Gullies and ice on Mars.

Post by Dr Susan Conway, Open University, UK

Gullies on Mars were first discovered in 2000 (Malin and Edgett, 2000) in images taken by the Mars Orbiter Camera on board NASA’s Mars Global Surveyor platform. They are kilometre-scale features and have a striking resemblance to water-carved gullies on Earth (Image 1).

Image 1: Example of gully morphologies on Mars in HiRISE data. Image credits: NASA/JPL/UofA. (a) Gullies on the wall of a small impact crater within Kaiser crater, image number: PSP_003418_1335. (b) gullies within a polar pit, image number: PSP_003498_1090. (c) Gullies on the wall of Galap crater, near Sirenum Fossae, image number: PSP_003939_1420 (d) Gullies on the wall of Wirtz crater, a large impact crater to the east of Argyre basin, image number: PSP_002457_1310 (e) Gullies on the slip face of dunes in Russell Crater in Noachis Terra, image number: PSP_001440_1255 (f) Gullies on the wall of an impact crater to the west of Newton Crater in Terra Sirenum, image number: PSP_005930_1395.

Image 1: Example of gully morphologies on Mars in HiRISE data. Image credits: NASA/JPL/UofA. (a) Gullies on the wall of a small impact crater within Kaiser crater, image number: PSP_003418_1335. (b) gullies within a polar pit, image number: PSP_003498_1090. (c) Gullies on the wall of Galap crater, near Sirenum Fossae, image number: PSP_003939_1420 (d) Gullies on the wall of Wirtz crater, a large impact crater to the east of Argyre basin, image number: PSP_002457_1310 (e) Gullies on the slip face of dunes in Russell Crater in Noachis Terra, image number: PSP_001440_1255 (f) Gullies on the wall of an impact crater to the west of Newton Crater in Terra Sirenum, image number: PSP_005930_1395.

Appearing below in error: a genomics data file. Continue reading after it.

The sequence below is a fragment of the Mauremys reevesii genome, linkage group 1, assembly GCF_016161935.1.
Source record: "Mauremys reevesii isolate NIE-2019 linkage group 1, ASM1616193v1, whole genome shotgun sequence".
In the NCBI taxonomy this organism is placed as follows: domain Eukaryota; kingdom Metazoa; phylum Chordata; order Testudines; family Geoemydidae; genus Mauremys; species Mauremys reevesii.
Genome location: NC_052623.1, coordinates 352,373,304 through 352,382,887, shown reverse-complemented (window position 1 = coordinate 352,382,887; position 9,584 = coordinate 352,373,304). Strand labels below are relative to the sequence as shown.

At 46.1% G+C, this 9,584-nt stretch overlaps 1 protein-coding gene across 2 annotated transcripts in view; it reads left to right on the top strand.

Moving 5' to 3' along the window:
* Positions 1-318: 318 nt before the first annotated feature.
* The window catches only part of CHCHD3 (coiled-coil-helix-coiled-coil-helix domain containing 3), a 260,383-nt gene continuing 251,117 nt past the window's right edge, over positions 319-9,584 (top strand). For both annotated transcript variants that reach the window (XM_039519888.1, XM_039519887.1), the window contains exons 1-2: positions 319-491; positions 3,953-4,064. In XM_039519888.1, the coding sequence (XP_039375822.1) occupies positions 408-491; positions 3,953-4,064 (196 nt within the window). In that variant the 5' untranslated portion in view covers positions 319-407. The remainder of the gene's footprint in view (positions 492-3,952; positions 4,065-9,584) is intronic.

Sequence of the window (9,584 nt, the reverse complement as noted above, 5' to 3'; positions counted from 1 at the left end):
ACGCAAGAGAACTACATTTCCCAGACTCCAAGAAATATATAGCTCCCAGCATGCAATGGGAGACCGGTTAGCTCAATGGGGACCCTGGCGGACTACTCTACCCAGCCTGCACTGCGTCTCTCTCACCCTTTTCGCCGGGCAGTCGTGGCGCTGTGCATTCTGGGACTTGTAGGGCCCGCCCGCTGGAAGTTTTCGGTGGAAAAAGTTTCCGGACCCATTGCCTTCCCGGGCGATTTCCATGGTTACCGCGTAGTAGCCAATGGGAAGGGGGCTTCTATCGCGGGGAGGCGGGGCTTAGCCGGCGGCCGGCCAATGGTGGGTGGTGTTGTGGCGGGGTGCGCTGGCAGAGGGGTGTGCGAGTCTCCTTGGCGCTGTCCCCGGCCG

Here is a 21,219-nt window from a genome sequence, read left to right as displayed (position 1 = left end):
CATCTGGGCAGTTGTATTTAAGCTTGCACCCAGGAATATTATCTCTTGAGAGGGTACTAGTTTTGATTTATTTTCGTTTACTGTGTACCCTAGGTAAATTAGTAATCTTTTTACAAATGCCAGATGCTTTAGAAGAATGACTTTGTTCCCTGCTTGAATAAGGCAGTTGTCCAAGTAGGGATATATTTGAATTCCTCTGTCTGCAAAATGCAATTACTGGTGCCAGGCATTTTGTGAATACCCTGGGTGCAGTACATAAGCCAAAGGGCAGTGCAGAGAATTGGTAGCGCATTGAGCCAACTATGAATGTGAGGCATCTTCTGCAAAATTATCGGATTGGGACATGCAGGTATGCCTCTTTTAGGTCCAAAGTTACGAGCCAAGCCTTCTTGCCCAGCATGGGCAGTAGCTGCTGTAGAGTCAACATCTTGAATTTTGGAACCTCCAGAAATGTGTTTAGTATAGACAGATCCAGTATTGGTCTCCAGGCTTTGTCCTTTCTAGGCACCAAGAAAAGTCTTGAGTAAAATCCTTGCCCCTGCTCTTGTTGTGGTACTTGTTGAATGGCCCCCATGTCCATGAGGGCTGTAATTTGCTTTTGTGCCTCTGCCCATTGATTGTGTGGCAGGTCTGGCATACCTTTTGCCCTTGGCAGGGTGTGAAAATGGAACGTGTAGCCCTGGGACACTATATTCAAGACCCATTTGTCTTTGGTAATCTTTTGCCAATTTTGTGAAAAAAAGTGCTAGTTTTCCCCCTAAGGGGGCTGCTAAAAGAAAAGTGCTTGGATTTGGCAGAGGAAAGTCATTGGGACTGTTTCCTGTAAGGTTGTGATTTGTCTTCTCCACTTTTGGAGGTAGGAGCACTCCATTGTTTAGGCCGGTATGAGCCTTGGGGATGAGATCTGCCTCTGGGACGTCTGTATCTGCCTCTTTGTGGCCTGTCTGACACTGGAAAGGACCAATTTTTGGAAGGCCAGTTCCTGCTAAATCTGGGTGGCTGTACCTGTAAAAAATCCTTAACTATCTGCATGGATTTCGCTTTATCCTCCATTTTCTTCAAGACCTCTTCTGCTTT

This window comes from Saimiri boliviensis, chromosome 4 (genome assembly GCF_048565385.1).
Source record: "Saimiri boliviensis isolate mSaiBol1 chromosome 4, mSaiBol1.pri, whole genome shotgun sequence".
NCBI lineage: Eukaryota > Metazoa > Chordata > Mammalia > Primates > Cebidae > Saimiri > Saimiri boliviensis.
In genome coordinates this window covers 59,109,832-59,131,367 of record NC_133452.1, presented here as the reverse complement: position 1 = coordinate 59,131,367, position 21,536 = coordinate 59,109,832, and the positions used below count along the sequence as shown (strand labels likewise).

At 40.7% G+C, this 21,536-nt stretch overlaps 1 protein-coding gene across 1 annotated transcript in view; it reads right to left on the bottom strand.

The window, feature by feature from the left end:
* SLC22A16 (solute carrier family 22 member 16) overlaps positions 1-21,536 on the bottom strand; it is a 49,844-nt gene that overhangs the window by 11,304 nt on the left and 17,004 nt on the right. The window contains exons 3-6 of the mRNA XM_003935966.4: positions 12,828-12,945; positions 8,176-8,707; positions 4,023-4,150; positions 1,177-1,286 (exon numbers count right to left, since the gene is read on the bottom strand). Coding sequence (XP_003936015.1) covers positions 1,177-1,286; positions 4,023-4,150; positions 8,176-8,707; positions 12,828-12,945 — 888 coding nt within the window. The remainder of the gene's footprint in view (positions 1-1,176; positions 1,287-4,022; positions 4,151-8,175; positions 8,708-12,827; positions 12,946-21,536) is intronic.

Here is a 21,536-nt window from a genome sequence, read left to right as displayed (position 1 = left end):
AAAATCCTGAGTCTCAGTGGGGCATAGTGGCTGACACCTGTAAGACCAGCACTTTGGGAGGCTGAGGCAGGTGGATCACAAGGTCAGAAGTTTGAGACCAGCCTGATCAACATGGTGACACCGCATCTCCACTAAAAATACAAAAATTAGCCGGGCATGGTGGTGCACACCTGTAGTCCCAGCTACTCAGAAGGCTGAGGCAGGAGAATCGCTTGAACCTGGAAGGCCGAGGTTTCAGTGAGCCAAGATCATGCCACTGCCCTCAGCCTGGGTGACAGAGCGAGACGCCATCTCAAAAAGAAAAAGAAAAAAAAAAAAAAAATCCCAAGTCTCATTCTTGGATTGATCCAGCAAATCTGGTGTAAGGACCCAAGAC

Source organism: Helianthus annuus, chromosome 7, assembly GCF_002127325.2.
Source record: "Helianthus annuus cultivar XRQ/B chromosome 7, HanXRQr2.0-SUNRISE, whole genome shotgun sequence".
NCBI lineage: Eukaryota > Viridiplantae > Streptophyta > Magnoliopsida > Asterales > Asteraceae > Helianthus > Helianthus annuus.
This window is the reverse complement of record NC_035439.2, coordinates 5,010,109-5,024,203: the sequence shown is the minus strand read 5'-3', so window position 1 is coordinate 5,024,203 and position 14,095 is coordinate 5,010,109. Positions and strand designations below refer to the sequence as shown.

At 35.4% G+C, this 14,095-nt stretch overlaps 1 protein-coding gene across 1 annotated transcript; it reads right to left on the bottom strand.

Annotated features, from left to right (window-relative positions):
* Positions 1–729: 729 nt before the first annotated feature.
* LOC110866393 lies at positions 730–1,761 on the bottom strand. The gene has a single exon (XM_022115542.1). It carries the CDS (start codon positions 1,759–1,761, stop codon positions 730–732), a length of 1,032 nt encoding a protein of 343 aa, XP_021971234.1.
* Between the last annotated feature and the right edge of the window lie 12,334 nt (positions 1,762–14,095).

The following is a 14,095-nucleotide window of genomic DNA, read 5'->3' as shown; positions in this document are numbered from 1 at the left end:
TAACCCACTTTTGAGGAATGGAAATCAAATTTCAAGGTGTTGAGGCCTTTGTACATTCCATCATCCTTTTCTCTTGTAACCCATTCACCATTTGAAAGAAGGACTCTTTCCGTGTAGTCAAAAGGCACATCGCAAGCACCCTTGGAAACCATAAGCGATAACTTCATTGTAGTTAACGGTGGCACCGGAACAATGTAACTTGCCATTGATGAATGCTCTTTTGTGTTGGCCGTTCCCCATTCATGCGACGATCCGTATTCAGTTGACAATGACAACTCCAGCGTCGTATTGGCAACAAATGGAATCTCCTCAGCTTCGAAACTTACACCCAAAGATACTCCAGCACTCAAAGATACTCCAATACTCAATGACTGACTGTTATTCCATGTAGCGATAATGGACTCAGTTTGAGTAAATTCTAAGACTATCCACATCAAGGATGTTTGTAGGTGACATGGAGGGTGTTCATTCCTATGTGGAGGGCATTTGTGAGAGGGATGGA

Martian gullies have few superposed impact craters and are thought to have occurred in the last few millions of years (e.g., Johnsson et al., 2014), with some modifications of their morphology having occurred in the last few decades (e.g., Dundas et al., 2014). Gullies are concentrated at the mid-latitudes and are found most commonly on steep (>20°) pole-facing slopes, including crater walls, crater central peaks/pits, mesas, escarpments and dune slip-faces. Gullies at higher latitudes are oriented towards the equator leading researchers to link their formation to variations in solar insolation and climate due to changes in Mars’ axial tilt (which has varied between 15-45° in the last 10 Ma).